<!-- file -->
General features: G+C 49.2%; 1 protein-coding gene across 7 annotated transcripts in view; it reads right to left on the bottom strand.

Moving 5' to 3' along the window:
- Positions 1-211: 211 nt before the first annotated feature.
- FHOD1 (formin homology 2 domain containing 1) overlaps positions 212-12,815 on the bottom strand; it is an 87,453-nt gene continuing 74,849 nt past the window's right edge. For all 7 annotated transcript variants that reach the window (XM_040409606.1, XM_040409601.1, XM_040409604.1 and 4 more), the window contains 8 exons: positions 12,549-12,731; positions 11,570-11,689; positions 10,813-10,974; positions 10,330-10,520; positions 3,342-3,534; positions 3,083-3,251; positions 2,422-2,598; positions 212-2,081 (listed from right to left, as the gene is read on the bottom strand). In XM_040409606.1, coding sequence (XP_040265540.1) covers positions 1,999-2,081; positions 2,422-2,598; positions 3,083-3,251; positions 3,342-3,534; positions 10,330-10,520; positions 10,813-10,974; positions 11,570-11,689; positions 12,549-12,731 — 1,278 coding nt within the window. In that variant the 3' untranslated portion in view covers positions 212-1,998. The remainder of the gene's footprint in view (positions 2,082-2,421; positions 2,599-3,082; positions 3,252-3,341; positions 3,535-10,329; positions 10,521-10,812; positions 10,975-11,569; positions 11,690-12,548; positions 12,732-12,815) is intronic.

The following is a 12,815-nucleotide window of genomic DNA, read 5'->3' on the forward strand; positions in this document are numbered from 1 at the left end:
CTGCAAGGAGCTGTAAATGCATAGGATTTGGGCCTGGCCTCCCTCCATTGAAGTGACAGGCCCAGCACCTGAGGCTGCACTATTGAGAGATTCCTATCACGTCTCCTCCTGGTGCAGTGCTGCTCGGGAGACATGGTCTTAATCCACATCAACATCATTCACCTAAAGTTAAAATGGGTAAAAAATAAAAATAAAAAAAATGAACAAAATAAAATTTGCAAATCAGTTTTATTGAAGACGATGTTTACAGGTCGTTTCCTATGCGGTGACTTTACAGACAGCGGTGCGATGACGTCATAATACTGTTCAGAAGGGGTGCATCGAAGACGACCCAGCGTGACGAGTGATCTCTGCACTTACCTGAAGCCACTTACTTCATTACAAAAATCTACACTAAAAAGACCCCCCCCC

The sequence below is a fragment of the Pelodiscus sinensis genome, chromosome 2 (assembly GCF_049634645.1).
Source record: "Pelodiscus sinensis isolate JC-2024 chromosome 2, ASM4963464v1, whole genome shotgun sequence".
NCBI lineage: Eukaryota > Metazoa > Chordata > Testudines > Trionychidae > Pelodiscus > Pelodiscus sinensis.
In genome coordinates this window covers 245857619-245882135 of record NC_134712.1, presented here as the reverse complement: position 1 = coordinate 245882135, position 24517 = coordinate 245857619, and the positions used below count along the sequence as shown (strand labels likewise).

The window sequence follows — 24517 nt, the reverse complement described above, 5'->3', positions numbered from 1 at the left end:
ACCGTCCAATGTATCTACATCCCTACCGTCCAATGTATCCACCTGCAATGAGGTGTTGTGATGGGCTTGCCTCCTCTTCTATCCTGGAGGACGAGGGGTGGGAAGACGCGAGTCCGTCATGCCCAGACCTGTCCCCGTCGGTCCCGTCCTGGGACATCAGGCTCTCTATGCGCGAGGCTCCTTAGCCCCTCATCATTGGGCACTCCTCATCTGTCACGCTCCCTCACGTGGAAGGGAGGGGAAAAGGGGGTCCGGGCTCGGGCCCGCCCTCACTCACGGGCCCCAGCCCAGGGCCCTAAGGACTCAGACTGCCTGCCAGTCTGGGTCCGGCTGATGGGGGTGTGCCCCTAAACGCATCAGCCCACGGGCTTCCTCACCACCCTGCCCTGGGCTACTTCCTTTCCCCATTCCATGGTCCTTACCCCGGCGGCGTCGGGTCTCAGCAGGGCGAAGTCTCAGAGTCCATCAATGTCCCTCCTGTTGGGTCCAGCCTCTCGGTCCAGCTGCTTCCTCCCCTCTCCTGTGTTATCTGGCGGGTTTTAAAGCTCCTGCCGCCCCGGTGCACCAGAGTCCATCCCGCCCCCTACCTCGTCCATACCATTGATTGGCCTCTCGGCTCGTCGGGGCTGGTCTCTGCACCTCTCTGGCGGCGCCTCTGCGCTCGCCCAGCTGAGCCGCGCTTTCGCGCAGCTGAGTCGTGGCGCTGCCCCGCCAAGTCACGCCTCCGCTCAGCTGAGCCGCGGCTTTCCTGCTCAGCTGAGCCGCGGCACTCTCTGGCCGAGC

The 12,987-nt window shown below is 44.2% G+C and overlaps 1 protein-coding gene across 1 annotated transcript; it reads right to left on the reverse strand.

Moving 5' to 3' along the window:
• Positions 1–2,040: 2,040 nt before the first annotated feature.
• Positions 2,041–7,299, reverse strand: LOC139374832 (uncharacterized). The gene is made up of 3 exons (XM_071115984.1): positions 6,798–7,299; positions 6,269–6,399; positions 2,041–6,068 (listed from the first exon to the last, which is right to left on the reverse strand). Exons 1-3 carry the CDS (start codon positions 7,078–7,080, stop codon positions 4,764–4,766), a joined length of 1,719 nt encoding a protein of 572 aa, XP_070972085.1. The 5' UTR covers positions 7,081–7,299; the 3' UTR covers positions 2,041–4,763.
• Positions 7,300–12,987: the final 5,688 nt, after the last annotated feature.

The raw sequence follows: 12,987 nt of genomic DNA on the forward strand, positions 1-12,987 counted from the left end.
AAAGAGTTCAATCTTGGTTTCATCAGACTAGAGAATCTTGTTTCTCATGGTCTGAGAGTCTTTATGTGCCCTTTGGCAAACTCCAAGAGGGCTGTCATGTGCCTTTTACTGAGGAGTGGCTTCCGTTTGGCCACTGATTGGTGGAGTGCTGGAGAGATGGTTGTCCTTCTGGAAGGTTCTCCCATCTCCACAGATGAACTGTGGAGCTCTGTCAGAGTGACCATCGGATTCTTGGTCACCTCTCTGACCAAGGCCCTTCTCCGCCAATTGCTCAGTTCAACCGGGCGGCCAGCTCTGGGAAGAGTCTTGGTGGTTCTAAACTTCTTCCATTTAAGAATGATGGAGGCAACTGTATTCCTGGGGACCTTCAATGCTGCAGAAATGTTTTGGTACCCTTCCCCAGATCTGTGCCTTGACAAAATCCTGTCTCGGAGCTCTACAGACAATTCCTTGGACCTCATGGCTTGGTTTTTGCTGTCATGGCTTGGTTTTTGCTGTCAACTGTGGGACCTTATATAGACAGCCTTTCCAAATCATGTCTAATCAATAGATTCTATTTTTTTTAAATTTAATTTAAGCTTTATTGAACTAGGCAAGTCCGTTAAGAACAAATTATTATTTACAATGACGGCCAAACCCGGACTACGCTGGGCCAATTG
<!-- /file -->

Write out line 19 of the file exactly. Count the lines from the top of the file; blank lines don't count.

AAAGAGTTCAATCTTGGTTTCATCAGACTAGAGAATCTTGTTTCTCATGGTCTGAGAGTCTTTATGTGCCCTTTGGCAAACTCCAAGAGGGCTGTCATGTGCCTTTTACTGAGGAGTGGCTTCCGTTTGGCCACTGATTGGTGGAGTGCTGGAGAGATGGTTGTCCTTCTGGAAGGTTCTCCCATCTCCACAGATGAACTGTGGAGCTCTGTCAGAGTGACCATCGGATTCTTGGTCACCTCTCTGACCAAGGCCCTTCTCCGCCAATTGCTCAGTTCAACCGGGCGGCCAGCTCTGGGAAGAGTCTTGGTGGTTCTAAACTTCTTCCATTTAAGAATGATGGAGGCAACTGTATTCCTGGGGACCTTCAATGCTGCAGAAATGTTTTGGTACCCTTCCCCAGATCTGTGCCTTGACAAAATCCTGTCTCGGAGCTCTACAGACAATTCCTTGGACCTCATGGCTTGGTTTTTGCTGTCATGGCTTGGTTTTTGCTGTCAACTGTGGGACCTTATATAGACAGCCTTTCCAAATCATGTCTAATCAATAGATTCTATTTTTTTTAAATTTAATTTAAGCTTTATTGAACTAGGCAAGTCCGTTAAGAACAAATTATTATTTACAATGACGGCCAAACCCGGACTACGCTGGGCCAATTG